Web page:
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First post, by soviet conscript

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I've always read about how 486 motherboards that used PCI had issues because they mostly used an early implementation of PCI. I've also relayed this information to others as I've heard it from multiple sources but after using many PCI 486 boards and not having any issues and reading comments from others that have never had issues I'm left wondering myself. what are these issues that early use of PCI had on 486 motherboards? is it compatibility issues with some cards or just slots not running as fast as they could/should? does anyone have any specific examples? I do recall may be having a few 486 PCI motherboards where some PCI video cards just refused to work but I guess I just blamed it on other possible factors at the time.

Reply 1 of 3, by Babasha

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soviet conscript wrote on 2021-12-25, 08:00:

I've always read about how 486 motherboards that used PCI had issues because they mostly used an early implementation of PCI. I've also relayed this information to others as I've heard it from multiple sources but after using many PCI 486 boards and not having any issues and reading comments from others that have never had issues I'm left wondering myself. what are these issues that early use of PCI had on 486 motherboards? is it compatibility issues with some cards or just slots not running as fast as they could/should? does anyone have any specific examples? I do recall may be having a few 486 PCI motherboards where some PCI video cards just refused to work but I guess I just blamed it on other possible factors at the time.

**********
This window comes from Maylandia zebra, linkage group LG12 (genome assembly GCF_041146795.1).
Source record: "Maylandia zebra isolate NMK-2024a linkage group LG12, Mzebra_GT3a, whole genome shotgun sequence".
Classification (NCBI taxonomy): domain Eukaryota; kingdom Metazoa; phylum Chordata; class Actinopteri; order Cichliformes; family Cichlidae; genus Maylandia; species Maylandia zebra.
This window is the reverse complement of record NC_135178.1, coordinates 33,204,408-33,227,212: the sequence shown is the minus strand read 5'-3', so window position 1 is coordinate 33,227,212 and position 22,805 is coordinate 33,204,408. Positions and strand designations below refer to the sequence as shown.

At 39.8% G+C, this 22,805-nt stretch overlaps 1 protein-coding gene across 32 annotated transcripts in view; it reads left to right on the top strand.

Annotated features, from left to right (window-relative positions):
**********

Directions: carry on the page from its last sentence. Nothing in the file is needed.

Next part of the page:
- 5V slots only - so, no support for 3.3V cards.
- no PnP PCI BIOS support, you should configure PCI interrupts, DMA or other resources manually, or semi-manually.
- PCI protocol versions - PCI ver. 1.x motherboard or cards can conflict with ver. 2.x mb/cards.
- IRQ sharing compatibility in early protocol version is not so nice, req’d such tricks as ISA paddle boards for guaranteed IRQ.

Need help? Begin with photo and model of your hardware 😉

Reply 2 of 3, by pentiumspeed

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And firmware initializations on turn-on not perfectly supported too. Happened on a Micronics HX chipset motherboard. I had to move to AN430TX then more of my PCI video cards worked.

Cheers,

Great Northern aka Canada.

Reply 3 of 3, by mpe

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Another common issue is that most early PCI motherboards don't support PCI ide specification. Thus they must use compatibility hacks (such as "IDE controller installed in slot X" setting in BIOS if anything at all) to route legacy interrupts/ IO port ranges to the specific slot. Many newer PCI ide controllers, such as those SATA/RAID don't work at all.

On the other hand early PCI boards typically have IDE controller integrated already. However, often it is a buggy CMD640/RZ1000 or alike.

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